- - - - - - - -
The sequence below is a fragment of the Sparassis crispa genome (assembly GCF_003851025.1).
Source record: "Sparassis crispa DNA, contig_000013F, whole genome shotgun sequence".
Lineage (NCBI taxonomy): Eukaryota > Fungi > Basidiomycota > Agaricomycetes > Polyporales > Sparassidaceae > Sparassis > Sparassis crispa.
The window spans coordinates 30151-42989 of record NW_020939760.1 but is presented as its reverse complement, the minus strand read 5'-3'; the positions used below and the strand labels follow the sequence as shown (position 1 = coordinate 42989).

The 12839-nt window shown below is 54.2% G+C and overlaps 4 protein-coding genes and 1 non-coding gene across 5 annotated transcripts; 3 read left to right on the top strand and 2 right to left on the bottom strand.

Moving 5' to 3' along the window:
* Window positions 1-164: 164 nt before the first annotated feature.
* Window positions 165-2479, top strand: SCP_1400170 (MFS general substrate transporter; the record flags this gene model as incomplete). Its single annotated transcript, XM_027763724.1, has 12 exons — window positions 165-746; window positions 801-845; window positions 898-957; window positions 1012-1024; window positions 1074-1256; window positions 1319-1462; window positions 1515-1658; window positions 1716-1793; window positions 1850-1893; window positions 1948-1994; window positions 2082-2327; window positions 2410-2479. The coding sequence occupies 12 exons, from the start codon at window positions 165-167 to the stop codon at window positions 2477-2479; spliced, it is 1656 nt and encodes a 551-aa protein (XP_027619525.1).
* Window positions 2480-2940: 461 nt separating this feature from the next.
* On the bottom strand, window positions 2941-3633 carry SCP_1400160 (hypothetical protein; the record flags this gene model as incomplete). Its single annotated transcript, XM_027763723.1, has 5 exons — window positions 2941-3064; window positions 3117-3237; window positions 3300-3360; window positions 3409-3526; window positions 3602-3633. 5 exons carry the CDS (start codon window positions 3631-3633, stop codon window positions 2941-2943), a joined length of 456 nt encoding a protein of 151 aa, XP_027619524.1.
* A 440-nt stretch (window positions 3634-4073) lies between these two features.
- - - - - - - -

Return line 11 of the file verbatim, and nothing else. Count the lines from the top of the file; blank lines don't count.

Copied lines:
* A 440-nt stretch (window positions 3634-4073) lies between these two features.